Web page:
The above preview is unformatted text

This student written piece of work is one of many that can be found in our International Baccalaureate History section.

Found what you're looking for?

  • Start learning 29% faster today
  • 150,000+ documents available
  • Just £6.99 a month

Not the one? Search for your essay title...
  • Join over 1.2 million students every month
  • Accelerate your learning by 29%
  • Unlimited access from just £6.99 per month

See related essaysSee related essays

Related International Baccalaureate History essays

  1. Analyse the factors that led to the rise of the Communist party in China.

    In 1925, Sun Yat-sen passed away, and his nephew Chiang Kaishek became commander in chief of the new Kuomintang army. In alliance with the CCP, the armies embarked on a 'March to the North', to gain the support of the people, and destroy the warlords.

  2. Rise of Castro and Stalin

    Neither had any scruples in betraying friends and allies to gain power. Their political manoeuvring would allow them to increase in status and power, whilst also removing political opponents and any other groups or persons which could become possible threats to their rule.

  1. French Revolution and the rise of Napoleon - revision notes

    * -The Third Estate refused to do a service. Deputies of The Third estate were merchants, lawyers, intellectualists, bankers and entrepreneurs. They wanted all deputies to debate together (but they were divided). They also hoped to introduce the one-man one-vote rule.

  2. To what extent was Stalin's rise to power due to his opponents' mistakes?

    However, this ideology was severely damaged during the 1920's because of the current foreign affairs. Russia's international relations had only just started to improve after World War I when, in 1926, British police discovered evidence that the USSR was planning a revolution in Britain (Simpson).

  1. WW2 historical investigation. To assess the degree to which intelligence lead to the victory ...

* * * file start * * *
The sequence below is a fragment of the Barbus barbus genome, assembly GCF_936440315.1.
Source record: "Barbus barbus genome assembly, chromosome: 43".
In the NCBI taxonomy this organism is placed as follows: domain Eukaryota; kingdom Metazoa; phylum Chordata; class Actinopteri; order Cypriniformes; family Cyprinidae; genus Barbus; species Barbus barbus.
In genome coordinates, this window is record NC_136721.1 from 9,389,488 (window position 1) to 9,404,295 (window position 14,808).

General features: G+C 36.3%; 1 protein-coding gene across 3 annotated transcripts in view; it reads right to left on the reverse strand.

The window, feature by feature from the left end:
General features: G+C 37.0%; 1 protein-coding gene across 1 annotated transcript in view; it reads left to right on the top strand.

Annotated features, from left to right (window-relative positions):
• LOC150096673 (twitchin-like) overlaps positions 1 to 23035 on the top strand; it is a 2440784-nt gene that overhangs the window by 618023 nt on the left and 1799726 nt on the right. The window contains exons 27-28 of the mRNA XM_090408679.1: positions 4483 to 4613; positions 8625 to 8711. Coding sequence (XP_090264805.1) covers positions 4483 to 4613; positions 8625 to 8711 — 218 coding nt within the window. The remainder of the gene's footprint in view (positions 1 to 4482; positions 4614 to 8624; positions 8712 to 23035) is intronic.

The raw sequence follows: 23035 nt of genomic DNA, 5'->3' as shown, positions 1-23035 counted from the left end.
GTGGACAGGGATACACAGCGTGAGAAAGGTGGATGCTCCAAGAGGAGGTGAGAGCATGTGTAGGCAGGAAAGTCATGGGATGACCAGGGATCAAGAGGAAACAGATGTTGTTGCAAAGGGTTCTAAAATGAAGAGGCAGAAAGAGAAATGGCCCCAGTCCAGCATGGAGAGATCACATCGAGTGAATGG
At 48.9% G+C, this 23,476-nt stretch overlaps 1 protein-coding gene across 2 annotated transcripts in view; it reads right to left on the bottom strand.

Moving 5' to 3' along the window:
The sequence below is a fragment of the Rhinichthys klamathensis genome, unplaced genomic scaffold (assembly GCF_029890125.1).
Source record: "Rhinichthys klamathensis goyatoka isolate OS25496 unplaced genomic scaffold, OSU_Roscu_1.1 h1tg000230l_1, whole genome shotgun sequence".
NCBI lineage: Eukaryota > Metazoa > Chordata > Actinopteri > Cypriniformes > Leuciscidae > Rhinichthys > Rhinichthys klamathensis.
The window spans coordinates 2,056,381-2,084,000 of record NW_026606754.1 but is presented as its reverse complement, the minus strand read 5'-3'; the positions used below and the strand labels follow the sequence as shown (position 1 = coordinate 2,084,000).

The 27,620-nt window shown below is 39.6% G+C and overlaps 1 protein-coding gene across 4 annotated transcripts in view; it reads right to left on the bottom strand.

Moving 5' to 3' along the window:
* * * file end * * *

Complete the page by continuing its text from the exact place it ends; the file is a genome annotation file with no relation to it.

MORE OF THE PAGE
Williamson p.77 15. Ibid. 16. Ibid. p.24 E. Conclusion It is impossible to say that Ultra was solely responsible for successful allied operations at Sea. The Destroyer Escort and Aeroplanes with their effective Anti-Submarine weaponry also played a major role in hunting down U-boats and defending Convoys. 1 Furthermore, the actual operational of the Intelligence is hard to

  2. Castro's rise to power

    What is more, in 1956 "The Program Manifesto of the M-26-7 Movement" was released. Not only it laid down the movement's political ideas but it also showed a tendency away from "exploitative" capitalism. For the first time we see that Castro implicitly transmitted the idea that he wanted Cuba to

  1. Evaluate the factors that enabled Mussolini to rise to power.

    This shows, that communism as regarded with suspicion by the Italian Population. However, more importantly, the King was also one of those who feared a communist takeover and was therefore more likely to give in on Mussolini who offered true Italian values.

  2. IB History HL, Extended Notes: Russia, the Tsars, the Provisional Govenment and the Revolution.

    Attitude 1. Made it clear from the beginning that he would never permit limitations on autocratic rule. 2. Father?s assassination confirmed hostility to reform, determined to stamp out political opposition. 3. Rejected suggestions of western-style parliamentary institutions in the belief that they were foreign to Russia and that the peasants did not want them.

  • Over 160,000 pieces
    of student written work
  • Annotated by
    experienced teachers
  • Ideas and feedback to
    improve your own work